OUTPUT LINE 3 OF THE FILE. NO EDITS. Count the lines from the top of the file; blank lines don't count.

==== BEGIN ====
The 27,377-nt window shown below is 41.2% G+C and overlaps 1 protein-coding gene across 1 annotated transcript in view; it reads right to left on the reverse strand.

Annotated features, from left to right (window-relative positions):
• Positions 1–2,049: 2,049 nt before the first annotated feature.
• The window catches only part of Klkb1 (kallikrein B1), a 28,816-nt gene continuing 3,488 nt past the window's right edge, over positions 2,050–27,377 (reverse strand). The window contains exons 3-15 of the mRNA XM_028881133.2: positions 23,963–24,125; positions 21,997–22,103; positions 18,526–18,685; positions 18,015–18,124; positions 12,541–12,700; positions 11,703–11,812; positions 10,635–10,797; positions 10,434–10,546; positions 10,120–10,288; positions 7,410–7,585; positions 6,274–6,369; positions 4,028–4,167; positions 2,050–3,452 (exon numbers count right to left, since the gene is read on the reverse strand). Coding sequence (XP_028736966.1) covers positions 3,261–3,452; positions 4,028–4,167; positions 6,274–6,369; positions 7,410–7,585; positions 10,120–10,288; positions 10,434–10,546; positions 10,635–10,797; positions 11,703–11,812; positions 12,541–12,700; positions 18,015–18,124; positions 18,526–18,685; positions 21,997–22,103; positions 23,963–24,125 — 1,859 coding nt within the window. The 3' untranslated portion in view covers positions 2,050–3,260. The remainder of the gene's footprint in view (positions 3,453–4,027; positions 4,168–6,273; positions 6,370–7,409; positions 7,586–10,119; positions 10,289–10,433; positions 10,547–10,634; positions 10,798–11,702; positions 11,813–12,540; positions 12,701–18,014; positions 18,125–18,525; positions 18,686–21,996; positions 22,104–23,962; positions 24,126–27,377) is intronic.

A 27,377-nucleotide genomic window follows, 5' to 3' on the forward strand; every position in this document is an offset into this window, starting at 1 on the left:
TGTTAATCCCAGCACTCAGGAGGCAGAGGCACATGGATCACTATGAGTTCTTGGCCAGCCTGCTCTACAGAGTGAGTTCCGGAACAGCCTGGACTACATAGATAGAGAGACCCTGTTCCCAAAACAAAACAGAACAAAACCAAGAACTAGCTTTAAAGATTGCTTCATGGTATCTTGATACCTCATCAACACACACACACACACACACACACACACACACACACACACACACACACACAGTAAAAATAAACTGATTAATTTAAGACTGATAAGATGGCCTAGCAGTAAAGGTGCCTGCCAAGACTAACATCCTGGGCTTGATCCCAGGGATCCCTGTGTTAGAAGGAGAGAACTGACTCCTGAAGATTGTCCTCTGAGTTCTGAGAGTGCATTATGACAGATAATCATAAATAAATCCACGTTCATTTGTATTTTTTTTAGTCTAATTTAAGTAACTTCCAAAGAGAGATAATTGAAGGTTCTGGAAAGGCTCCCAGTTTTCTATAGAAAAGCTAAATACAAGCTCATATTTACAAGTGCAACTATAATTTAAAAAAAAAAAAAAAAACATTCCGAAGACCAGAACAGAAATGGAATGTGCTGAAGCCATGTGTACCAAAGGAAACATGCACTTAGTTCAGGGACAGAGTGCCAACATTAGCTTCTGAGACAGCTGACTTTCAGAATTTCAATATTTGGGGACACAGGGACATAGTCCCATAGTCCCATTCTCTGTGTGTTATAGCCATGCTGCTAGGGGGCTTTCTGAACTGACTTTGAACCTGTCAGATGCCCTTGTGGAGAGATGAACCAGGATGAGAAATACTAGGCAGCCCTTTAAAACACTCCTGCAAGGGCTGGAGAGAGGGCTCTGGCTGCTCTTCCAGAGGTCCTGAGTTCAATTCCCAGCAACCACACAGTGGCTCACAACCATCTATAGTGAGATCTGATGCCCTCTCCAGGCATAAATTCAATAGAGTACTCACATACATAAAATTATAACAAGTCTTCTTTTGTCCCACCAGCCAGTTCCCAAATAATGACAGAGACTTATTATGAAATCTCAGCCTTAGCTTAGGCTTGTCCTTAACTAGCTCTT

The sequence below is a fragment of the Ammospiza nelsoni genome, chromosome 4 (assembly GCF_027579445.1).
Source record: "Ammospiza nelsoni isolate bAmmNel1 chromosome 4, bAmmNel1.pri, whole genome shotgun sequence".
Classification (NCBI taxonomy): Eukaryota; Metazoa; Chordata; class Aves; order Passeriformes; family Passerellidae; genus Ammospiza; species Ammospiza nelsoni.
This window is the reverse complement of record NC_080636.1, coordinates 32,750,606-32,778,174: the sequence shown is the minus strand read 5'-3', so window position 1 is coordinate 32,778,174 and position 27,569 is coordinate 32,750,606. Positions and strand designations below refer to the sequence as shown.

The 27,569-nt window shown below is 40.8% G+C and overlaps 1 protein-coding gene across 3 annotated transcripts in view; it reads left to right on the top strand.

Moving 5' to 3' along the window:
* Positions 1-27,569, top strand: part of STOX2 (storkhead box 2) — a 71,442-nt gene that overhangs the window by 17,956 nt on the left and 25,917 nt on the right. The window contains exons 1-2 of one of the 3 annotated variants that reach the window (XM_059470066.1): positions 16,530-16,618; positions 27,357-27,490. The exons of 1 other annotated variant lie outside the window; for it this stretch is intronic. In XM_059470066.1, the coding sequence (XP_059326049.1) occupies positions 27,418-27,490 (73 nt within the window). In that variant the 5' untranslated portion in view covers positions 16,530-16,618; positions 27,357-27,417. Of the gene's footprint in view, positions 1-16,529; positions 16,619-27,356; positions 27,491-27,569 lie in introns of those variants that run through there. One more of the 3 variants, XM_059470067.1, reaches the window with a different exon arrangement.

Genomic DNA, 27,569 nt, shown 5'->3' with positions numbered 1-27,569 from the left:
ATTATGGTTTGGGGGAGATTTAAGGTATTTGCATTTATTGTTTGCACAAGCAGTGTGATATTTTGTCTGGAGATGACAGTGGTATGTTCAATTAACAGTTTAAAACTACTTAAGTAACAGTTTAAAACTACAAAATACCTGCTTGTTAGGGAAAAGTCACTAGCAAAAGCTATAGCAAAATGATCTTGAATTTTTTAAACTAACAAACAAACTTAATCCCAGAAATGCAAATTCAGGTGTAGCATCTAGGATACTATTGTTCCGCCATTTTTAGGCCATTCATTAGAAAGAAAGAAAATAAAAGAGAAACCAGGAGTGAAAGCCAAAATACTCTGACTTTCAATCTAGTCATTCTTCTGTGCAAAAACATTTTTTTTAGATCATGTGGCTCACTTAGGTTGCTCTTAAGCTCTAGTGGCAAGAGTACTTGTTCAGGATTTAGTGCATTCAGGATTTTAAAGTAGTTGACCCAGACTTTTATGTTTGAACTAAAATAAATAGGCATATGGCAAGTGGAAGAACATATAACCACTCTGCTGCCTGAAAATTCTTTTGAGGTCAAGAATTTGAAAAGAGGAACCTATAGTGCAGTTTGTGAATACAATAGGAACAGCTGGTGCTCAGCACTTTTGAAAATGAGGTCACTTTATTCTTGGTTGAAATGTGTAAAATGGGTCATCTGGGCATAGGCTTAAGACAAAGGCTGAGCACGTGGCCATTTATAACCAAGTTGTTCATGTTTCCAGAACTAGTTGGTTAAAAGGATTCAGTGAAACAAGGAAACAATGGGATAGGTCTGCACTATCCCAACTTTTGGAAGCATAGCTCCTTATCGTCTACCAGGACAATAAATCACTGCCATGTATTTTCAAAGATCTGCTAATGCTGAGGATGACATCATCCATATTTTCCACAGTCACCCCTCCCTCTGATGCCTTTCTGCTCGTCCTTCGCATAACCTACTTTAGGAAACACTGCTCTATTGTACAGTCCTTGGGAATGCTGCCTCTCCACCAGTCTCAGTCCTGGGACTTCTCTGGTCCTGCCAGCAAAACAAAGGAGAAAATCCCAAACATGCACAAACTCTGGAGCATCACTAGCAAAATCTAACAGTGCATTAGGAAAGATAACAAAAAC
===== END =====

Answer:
• Positions 1–2,049: 2,049 nt before the first annotated feature.